Archie is dead... long live Archie!
Comic-book hero Archie Andrews (74) died in 2014 after taking a bullet to protect his friend Kevin Keller, campaigner for gay rights and gun control, from an assassin's bullet.
The much-loved pop culture creation, Archie Comics, was a mainstay in many a Bengalurean's childhood. The fast cutting between scenes and the quick narrative built a fan base here as in 70 countries across the world. Fast forward to 2018, and Archie lives on, staying relevant to youth culture.
"The world of Archie, when I was growing up, was what fantasies of college life were made of," recollects Rohit M D, owner of a hospital and a loyal collector of Archie Comics.
He began collecting them in his childhood, but lost track as he grew older. He got back to collecting them 10 years ago. "I now pick up comics wherever and whenever I can," he says.
But like many others, he is not too happy about the "marked change" in the characterisation.
A Bollywood film on Archie with over-the-top songs and dances are surely not for him like many loyal Archie fans. "I am not quite sure how the Bollywood interpretation of Archie Comics is going to work. I don't know how it can be Indianised," adds Rohit.
"Earlier, Archie appealed to the 13-18 age group. Now, it is for those past their teenage years. What we love is the old Archie with his silly antics, Jughead with his ravenous appetite and so on," he says.
The Riverdale-based comic book character is not out of touch with today's youth, says Mayi Gowda, owner of Blossom Book House, Church Street. "A lot of young people buy these. There are loyal fans among senior citizens as well," he says. He stocks both second-hand and new comic-books.
Sixty-year-old GG Padmashree started reading Archie in her early teens. "We grew up in the golden age of comics. The illustrations those days were superb and provided innocent entertainment. They are now in tune with modern times," she says.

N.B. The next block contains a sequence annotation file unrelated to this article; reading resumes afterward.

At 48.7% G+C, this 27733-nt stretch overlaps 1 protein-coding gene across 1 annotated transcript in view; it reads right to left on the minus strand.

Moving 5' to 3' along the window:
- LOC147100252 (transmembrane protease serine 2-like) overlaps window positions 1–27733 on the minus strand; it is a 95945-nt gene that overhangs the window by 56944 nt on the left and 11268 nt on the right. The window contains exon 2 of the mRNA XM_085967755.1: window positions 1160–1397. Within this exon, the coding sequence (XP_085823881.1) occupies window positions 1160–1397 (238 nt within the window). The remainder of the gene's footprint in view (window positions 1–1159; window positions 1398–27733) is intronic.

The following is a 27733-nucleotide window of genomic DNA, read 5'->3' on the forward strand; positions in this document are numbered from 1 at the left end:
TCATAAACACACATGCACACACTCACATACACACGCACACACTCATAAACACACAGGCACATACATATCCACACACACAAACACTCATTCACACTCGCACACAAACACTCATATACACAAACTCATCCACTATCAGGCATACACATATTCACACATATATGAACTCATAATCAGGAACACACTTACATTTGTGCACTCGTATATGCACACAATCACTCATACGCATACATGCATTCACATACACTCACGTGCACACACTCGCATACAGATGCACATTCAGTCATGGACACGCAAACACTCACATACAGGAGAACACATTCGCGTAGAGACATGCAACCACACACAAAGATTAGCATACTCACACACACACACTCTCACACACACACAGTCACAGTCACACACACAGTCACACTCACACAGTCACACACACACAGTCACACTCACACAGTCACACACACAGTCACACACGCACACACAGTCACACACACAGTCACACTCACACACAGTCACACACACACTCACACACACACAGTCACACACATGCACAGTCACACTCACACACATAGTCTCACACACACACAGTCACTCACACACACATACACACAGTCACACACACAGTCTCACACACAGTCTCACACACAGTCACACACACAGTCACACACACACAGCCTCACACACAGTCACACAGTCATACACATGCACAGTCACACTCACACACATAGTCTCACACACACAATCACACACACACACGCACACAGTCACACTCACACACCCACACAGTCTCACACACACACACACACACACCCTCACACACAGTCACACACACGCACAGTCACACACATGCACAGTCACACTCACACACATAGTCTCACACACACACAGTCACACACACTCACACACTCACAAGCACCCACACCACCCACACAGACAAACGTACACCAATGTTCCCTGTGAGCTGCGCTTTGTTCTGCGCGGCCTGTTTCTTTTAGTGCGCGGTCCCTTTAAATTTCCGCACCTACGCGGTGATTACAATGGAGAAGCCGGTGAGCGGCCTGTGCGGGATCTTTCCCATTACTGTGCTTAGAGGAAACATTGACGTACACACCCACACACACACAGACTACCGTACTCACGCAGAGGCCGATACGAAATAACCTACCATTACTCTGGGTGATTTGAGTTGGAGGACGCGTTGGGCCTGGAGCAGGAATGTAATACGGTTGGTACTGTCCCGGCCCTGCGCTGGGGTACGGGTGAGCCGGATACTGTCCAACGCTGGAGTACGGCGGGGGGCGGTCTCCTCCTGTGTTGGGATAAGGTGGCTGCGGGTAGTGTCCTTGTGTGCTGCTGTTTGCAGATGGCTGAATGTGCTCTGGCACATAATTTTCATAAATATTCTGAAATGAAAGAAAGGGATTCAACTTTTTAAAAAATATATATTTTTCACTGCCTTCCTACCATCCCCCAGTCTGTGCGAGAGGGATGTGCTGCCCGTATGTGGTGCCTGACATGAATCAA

As a young girl, she would sit at the bookstores browsing comics for hours. "Now if there is a new one, Gowda of Blossom informs me. Shopping for comics has been a top priority all my life," she says.
Bookworm, also on Church Street, displays a huge collection of Archie comics.
"The second hand sales digest is Rs 50 and the double digest is Rs 100. The magazine form comes at Rs 20," says Krishna, who runs the store.
Archie is not anybody's sole preserve - male or female, young or old. But his getting married and eventually passing on left many emotionally upset.
"Archie Comics have evolved with time,'' says Vanitha Poojari, a digital marketing professional.
"I started reading them as a young girl. I like the Archies of today and the 60s and 70s as well. The concept of family is the common thread that runs through them," she says.
Vanitha's daughter, Siddhi, 12, also loves the series.
"How the Bollywood version of Archies is received depends on how well it is made. For instance, if you look at 'Riverdale' on Netflix and Amazon Prime Video, based on Archie Comics, there is a thrill in looking for similarities with the original comics," she says.
As long as store shelves are stuffed with these comics, fans like Rohit can breathe a sigh of relief.
"I want Archie comics to be a part of my legacy. I want my daughter to grow up with it too," he says.
Archie Kumar and Betty Devi?
Archie Comics, in partnership with Graphic India, is making a Bollywood film that will reimagine Archie, Betty, Veronica, Reggie, Moose and Jughead as Indians and feature all classic elements of the comic-book series.
The TV series Riverdale, based on Archie comics, was launched in 2017. Graphic India and Netflix have announced a Sabrina series, yet untitled. Sabrina is a character in Archie comics.